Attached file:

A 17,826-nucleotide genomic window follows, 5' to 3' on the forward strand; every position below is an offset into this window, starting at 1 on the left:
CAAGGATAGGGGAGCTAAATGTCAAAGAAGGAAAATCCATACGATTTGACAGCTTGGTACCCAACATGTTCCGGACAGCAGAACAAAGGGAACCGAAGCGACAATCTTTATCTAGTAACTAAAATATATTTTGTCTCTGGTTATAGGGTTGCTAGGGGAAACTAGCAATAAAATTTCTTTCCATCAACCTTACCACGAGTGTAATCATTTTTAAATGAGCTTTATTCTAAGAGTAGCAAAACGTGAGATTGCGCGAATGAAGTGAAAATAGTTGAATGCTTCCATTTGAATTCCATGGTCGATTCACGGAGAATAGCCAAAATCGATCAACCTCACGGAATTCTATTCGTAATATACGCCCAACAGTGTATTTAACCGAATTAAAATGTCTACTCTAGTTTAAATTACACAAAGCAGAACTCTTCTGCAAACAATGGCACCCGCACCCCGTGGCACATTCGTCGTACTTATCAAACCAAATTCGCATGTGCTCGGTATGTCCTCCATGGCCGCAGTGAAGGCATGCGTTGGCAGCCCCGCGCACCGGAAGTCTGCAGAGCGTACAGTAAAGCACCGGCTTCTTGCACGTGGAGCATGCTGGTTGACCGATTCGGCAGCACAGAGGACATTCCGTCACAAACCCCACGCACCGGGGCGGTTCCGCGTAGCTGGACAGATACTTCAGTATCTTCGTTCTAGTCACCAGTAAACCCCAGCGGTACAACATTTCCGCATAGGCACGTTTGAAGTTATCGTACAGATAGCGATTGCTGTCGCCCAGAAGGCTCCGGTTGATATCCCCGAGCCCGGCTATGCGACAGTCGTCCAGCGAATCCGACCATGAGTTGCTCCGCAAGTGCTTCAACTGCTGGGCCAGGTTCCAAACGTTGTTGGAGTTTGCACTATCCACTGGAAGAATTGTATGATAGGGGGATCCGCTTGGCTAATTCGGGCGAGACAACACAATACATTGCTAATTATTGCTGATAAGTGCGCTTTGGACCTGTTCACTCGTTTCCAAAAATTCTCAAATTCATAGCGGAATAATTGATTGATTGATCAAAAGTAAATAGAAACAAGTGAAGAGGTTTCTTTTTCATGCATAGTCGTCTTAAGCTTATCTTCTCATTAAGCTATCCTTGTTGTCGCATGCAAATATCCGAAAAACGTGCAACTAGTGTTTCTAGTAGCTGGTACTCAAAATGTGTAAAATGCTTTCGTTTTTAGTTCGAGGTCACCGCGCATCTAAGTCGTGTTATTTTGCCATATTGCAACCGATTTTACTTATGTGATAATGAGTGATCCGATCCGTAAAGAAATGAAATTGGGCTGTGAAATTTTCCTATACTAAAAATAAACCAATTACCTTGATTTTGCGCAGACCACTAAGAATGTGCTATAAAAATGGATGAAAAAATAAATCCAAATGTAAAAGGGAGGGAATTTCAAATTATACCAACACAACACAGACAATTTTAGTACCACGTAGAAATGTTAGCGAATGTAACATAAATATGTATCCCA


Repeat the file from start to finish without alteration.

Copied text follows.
A 17,826-nucleotide genomic window follows, 5' to 3' on the forward strand; every position below is an offset into this window, starting at 1 on the left:
CAAGGATAGGGGAGCTAAATGTCAAAGAAGGAAAATCCATACGATTTGACAGCTTGGTACCCAACATGTTCCGGACAGCAGAACAAAGGGAACCGAAGCGACAATCTTTATCTAGTAACTAAAATATATTTTGTCTCTGGTTATAGGGTTGCTAGGGGAAACTAGCAATAAAATTTCTTTCCATCAACCTTACCACGAGTGTAATCATTTTTAAATGAGCTTTATTCTAAGAGTAGCAAAACGTGAGATTGCGCGAATGAAGTGAAAATAGTTGAATGCTTCCATTTGAATTCCATGGTCGATTCACGGAGAATAGCCAAAATCGATCAACCTCACGGAATTCTATTCGTAATATACGCCCAACAGTGTATTTAACCGAATTAAAATGTCTACTCTAGTTTAAATTACACAAAGCAGAACTCTTCTGCAAACAATGGCACCCGCACCCCGTGGCACATTCGTCGTACTTATCAAACCAAATTCGCATGTGCTCGGTATGTCCTCCATGGCCGCAGTGAAGGCATGCGTTGGCAGCCCCGCGCACCGGAAGTCTGCAGAGCGTACAGTAAAGCACCGGCTTCTTGCACGTGGAGCATGCTGGTTGACCGATTCGGCAGCACAGAGGACATTCCGTCACAAACCCCACGCACCGGGGCGGTTCCGCGTAGCTGGACAGATACTTCAGTATCTTCGTTCTAGTCACCAGTAAACCCCAGCGGTACAACATTTCCGCATAGGCACGTTTGAAGTTATCGTACAGATAGCGATTGCTGTCGCCCAGAAGGCTCCGGTTGATATCCCCGAGCCCGGCTATGCGACAGTCGTCCAGCGAATCCGACCATGAGTTGCTCCGCAAGTGCTTCAACTGCTGGGCCAGGTTCCAAACGTTGTTGGAGTTTGCACTATCCACTGGAAGAATTGTATGATAGGGGGATCCGCTTGGCTAATTCGGGCGAGACAACACAATACATTGCTAATTATTGCTGATAAGTGCGCTTTGGACCTGTTCACTCGTTTCCAAAAATTCTCAAATTCATAGCGGAATAATTGATTGATTGATCAAAAGTAAATAGAAACAAGTGAAGAGGTTTCTTTTTCATGCATAGTCGTCTTAAGCTTATCTTCTCATTAAGCTATCCTTGTTGTCGCATGCAAATATCCGAAAAACGTGCAACTAGTGTTTCTAGTAGCTGGTACTCAAAATGTGTAAAATGCTTTCGTTTTTAGTTCGAGGTCACCGCGCATCTAAGTCGTGTTATTTTGCCATATTGCAACCGATTTTACTTATGTGATAATGAGTGATCCGATCCGTAAAGAAATGAAATTGGGCTGTGAAATTTTCCTATACTAAAAATAAACCAATTACCTTGATTTTGCGCAGACCACTAAGAATGTGCTATAAAAATGGATGAAAAAATAAATCCAAATGTAAAAGGGAGGGAATTTCAAATTATACCAACACAACACAGACAATTTTAGTACCACGTAGAAATGTTAGCGAATGTAACATAAATATGTATCCCA